The young receptionist in her Minister’s office was momentarily taken aback.
The PM’s office? God, it’s heavy. And something rattles.
The Department of the Parliamentary Services delivery person smiles as he got back into his motorised delivery vehicle.
“You’ll need assistance to put it together, taken some people over an hour. It’s a drone.”
“A drone?” She wished her voiced hadn’t sounded so much like a squeak. She was working on a calm, authoritative telephone manner.
“Orders from the PMO. Everyone’s to have a drone, Ministers, that is, to make sure they’re not having a naughty during the dinner break. Or any other time. Like I said, PM’s orders.”
Oh God, if this isn’t the worst that can happen, the young receptionist stared at the cardboard box she’d managed to get open, at the expense of three false fingernails, and examined the multitude of ironmongery inside. The delivery person smiled as he exits the office. “Somebody kicked it down the corridor. Took his staff ages to find the Allen key.”
“There’s an Allen key?” Now she was really perplexed. “Like Ikea stuff?”
“PM’s idea. Everyone has to have a drone, if they leave the building. Or if they go to the gym. And after hours. Remember that Labor sports minister, during Hawkie’s time, what was his name, Brown wasn’t it, who had sex with his wife on his desk in his office?” Wouldn’t have happened if there was a drone, now would it?”
The young receptionist was joined by her colleagues. An adviser stared at the unassembled drone and bravely voiced everyone’s thoughts. “This is crap. Absolute crap.”
The delivery person is unfazed.
“P.M’s orders, miss. Now, I’ll get on, got a few more to deliver to those Green and crossbench senators. Mind you, they can’t be forced to fly the drones, only the Liberals, least for now. Cross bench, it’s voluntary.”
Down the corridor he drove his delivery vehicle, to the accompaniment of muffled oaths and exclamations of amazement as the delivery of the drones – unassembled- continued to be actioned.
“What’s that noise?”
The Member emerged from his office, almost tripping over the contents of the cardboard box, the unassembled drone. “And what the bloody hell is that?”
The whirr of an assembled drone past the window made them all look at what was passing in the courtyard garden. Leader of the House Christopher Pyne walked, head bowed, beneath his assembled, working drone on his way to a press conference, given by the Prime Minister to announce the new morality drones initiative.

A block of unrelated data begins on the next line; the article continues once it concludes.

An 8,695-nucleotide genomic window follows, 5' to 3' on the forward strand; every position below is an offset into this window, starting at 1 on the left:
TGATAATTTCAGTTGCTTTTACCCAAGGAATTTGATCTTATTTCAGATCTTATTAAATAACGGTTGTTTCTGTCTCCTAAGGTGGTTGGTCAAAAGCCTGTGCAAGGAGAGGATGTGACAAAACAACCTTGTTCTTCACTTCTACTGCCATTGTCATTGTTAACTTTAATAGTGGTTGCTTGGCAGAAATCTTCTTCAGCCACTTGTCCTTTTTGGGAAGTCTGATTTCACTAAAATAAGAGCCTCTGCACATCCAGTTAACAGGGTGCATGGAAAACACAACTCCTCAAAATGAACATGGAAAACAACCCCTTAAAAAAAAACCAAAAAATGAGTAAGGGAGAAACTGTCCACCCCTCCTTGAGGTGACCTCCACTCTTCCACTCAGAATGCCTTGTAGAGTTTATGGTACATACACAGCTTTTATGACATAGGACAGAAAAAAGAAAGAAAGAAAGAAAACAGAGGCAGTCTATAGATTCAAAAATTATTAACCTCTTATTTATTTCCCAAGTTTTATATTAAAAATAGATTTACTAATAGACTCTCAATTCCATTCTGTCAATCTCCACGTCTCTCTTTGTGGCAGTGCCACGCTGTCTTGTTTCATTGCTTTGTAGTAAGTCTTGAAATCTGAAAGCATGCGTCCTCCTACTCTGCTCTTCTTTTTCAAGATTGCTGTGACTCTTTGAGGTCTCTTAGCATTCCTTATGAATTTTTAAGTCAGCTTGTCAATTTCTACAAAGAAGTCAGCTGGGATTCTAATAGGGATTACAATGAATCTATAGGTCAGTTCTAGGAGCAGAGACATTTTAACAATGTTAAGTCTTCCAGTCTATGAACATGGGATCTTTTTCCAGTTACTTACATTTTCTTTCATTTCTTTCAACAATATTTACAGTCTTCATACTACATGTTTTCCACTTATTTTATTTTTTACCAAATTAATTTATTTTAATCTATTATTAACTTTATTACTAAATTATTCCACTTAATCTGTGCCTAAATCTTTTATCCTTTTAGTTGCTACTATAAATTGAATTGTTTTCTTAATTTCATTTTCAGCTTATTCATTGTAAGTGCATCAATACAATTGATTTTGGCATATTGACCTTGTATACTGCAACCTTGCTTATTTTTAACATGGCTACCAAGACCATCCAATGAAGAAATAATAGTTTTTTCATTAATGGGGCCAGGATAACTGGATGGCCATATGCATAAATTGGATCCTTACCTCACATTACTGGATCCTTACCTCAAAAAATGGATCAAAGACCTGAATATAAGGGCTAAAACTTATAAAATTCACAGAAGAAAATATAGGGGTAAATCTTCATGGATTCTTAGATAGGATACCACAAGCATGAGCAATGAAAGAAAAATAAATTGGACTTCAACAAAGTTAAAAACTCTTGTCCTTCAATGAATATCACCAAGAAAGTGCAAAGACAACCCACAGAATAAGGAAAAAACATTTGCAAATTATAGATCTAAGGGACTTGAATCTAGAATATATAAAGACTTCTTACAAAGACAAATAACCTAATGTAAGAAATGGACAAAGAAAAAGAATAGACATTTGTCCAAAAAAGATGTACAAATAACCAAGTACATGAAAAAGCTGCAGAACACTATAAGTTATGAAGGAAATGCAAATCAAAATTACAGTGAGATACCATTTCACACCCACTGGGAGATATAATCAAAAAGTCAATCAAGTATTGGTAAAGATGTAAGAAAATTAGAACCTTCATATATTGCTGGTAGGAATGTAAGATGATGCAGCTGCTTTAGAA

As the Gallery journalists pushed and jostled and news camera focussed on the drone hovering a few feet above the Prime Minister’s handsome head, he announced, smiling,
“As a government, and personally, we were deeply, deeply shocked by the lapse in standards of public morality. And we think it befits a nation, a moral nation, to show that we put our words into actions, and we’re doing this with our new drone leadership initiative.”
He paused. The assembled media drew a collective breath. The most agile and innovative policy this year. The visuals would be amazing.
“ We would like to offer this new program to all workers in Parliament House – including of course, you, the ladies and gentlemen of the media, your very own drone, a 24/7 moral guardian. Even the Americans haven’t thought of this.”
A small ripple of alarm raced through his audience. The cameras stopped flashing. A sudden appalled silence enveloped the media pack. Could they be forced to be accompanied everywhere they went by a camera-loaded mechanical eye-in-the-sky?
Led by a grizzled veteran cameraman the journalists moved away, ignoring the nearby table, set up with the cardboard containers holding the new morality drones.
The PM watched the media melt away with his charming, boyish, quizzical smile.
It had been such a good idea. But maybe not for Australians. The Chinese, now. He would mention it the next time he met Mr Xi.
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